Ankara’s rapprochement towards Damascus for the interests of one man

The search for normalization of relations between Ankara and Damascus is a paradoxical situation in the current context. This state of affairs shows Recep Tayyip Erdoğan’s contempt for his allies and the refugee population in his country. The president is once again playing the sorcerer’s apprentice to consolidate his leadership position on the eve of the presidential elections.

Troubled relations exploited by the Turkish government

Syrian demonstrations during the 2011 rebellion

Until 2011, before the Syrian crisis broke out, relations between Damascus and Ankara were quite good. In 1999, Syria extradited PKK leader Abdullah Öcalan to Turkey and free trade agreements were signed in 2004. However, in April 2011, protest movements were growing in Syria and Ankara feared that the crisis would turn into an interethnic conflict in the region. Turkey supported the Syrian rebellion and took sanctions against the Damascus regime. Relations between the two countries remained broken during the summer of 2011.

The economic consequences for Ankara were important but Turkey regarded the costs as acceptable, because it was convinced that the Syrian regime will fall soon. This proved to be a mistake. At the same time, a growing number of Syrian refugees were finding refuge on Turkish territory. According to data from the United Nations High Commissioner for Refugees, of the five million Syrian refugees, more than three million are in Turkey. This situation makes Turkey the country receiving most refugees in the world. Turkey instruments the refugee issue and makes it a foreign policy tool, especially used with the European Union and its member states.

An improvement for personal gains

Bashar al-Assad shakes hands with Recep Tayyip Erdoğan
Bashar al-Assad shakes hands with Recep Tayyip Erdoğan 

After calling Bashar al-Assad a terrorist, a murderer and a dictator, Recep Tayyip Erdoğan now wants to restore dialogue with Damascus. This is not the first time Turkey has sought to normalize relations with Syria. In 2016, a shift was outlined by the Turkish prime minister by stating that Bashar al-Assad was “one of the players” in Syria and could remain so temporarily. This initiative followed the warming of relations between Ankara and Moscow allies of al-Assad. The rapprochement reached a new level on December 28, 2022 after a meeting between the Turkish, Syrian and Russian defense ministers in Moscow.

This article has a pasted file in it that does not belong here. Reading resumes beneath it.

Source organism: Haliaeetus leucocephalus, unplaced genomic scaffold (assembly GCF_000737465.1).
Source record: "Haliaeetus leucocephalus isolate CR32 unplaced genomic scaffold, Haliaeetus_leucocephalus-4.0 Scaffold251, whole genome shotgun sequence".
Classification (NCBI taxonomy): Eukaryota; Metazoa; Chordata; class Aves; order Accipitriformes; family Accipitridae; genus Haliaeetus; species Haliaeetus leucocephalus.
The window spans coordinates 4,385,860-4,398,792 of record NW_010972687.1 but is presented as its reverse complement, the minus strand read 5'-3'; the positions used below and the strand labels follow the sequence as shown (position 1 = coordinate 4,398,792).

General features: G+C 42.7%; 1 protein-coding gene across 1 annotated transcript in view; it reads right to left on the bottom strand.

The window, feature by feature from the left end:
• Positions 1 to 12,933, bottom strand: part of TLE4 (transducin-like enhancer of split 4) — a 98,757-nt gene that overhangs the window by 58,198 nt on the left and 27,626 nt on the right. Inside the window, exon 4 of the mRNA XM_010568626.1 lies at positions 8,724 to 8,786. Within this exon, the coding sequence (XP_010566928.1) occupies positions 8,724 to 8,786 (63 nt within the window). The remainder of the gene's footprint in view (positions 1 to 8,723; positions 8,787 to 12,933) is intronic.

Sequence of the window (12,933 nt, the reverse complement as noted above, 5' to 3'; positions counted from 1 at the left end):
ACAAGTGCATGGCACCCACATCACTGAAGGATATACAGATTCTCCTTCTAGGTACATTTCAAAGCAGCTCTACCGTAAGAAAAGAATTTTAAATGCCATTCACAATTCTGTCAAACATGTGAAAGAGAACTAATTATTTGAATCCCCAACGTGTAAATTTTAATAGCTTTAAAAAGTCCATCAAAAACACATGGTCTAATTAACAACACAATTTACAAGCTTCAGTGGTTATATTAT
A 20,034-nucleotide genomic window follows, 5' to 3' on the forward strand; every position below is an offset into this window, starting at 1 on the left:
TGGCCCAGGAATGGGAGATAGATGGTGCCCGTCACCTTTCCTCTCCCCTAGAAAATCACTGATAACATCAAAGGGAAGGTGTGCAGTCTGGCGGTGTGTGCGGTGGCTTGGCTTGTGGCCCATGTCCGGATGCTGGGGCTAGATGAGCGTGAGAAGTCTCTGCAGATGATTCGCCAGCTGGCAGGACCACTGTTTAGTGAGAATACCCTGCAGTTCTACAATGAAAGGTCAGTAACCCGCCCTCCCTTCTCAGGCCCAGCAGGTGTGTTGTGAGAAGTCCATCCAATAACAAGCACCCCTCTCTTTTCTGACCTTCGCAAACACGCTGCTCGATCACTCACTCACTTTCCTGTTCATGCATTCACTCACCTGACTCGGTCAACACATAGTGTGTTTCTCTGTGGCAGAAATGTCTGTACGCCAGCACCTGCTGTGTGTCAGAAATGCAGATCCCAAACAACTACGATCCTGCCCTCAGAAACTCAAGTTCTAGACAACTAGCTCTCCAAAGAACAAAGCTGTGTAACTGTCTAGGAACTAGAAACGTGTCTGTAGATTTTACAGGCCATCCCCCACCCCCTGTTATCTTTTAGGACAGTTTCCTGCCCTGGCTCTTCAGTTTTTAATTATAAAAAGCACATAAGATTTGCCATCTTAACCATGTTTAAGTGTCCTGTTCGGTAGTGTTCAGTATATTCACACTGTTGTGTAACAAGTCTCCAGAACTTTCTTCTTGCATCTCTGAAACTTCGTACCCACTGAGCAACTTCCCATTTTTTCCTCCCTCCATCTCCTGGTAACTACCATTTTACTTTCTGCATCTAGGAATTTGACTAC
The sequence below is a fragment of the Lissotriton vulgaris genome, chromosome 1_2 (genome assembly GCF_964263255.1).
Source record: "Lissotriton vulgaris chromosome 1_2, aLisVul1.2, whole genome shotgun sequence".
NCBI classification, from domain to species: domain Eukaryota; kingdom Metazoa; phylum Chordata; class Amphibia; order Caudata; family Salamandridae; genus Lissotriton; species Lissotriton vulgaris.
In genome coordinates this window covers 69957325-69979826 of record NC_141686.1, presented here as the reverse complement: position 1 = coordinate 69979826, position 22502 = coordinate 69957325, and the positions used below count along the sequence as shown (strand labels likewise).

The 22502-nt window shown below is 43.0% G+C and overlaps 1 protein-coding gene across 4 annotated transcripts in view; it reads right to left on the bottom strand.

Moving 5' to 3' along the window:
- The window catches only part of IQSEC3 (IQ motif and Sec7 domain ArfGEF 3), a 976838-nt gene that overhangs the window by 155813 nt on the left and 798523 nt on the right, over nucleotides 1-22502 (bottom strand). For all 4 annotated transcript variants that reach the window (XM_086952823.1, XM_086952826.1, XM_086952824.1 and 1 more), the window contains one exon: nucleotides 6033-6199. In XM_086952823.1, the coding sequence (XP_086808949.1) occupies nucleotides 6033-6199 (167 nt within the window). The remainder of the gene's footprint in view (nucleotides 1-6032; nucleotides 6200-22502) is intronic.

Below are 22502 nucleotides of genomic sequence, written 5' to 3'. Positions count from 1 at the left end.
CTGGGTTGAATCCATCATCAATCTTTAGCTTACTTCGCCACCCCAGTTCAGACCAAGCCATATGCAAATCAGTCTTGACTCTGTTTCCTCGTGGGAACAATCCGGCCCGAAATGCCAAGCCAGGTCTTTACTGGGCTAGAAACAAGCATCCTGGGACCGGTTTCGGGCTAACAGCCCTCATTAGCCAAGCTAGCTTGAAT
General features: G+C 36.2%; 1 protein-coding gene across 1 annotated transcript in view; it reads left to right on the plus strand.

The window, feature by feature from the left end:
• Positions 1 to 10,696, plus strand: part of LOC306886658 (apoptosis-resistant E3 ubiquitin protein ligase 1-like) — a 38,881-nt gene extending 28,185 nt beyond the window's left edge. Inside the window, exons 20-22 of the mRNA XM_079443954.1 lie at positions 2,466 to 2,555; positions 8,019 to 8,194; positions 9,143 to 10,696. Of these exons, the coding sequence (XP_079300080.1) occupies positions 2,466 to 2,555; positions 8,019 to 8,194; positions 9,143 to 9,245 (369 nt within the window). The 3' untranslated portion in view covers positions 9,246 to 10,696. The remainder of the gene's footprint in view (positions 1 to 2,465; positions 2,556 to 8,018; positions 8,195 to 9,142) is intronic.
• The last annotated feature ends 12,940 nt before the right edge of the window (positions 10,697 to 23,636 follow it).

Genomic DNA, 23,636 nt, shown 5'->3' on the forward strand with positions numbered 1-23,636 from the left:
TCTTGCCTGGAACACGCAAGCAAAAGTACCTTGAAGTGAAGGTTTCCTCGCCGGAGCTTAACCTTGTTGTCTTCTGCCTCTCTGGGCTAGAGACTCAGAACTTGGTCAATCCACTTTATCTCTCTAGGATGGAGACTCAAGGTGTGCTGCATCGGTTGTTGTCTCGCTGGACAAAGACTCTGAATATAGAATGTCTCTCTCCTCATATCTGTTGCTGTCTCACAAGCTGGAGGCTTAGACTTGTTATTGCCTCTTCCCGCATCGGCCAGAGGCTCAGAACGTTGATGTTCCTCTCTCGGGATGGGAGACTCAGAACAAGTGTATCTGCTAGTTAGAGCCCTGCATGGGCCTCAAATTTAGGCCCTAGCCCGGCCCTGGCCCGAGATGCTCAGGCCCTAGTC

Russia plays the role of mediator between the two countries and shows that it has the cards in hand. On the eve of the presidential elections in Turkey, Recep Tayyip Erdoğan has an interest in giving his population perspectives to break the deadlock of the refugee crisis in his country. The Turkish population is indeed fed up with this situation, which they believe is the source of their problems. Negotiations on this subject with the Syrian regime would give credit to the current president for his re-election.

Barriers hindering the rapprochement

For the Syrian authorities “the end of the Turkish occupation in Syria and support for terrorism” are conditions for the return of good relations. However, a withdrawal of Turkey in northern Syria is hardly acceptable to Ankara. The fight against Kurdish influence in the region is the number one priority of the Turkish president.

Turkey’s instability in its international relations is nothing new. Influenced by Moscow, a rapprochement of Turkey towards the Syrian regime will show once again its position as an unreliable partner towards its allies within NATO. Turkey’s motivations for embarking on this diplomatic path points back to Recep Tayyip Erdoğan’s personal motivations for retaining power on the eve of the presidential elections. Indeed the issue of Syrian refugees and Turkey’s unsuccessful military operations in Syria are major questions that President Erdoğan must answer.

Ankara has been actively supporting the rebels who wanted to overthrow the Syrian power for a decade. A Turkish rapprochement towards the Syrian regime will be experienced as a betrayal by the Syrian opposition and Syrian refugees in Turkey. Both ally and opponent, Recep Tayyip Erdoğan is playing the balancing act and trying by all means to keep himself at the forefront at the expense of his country’s interests.

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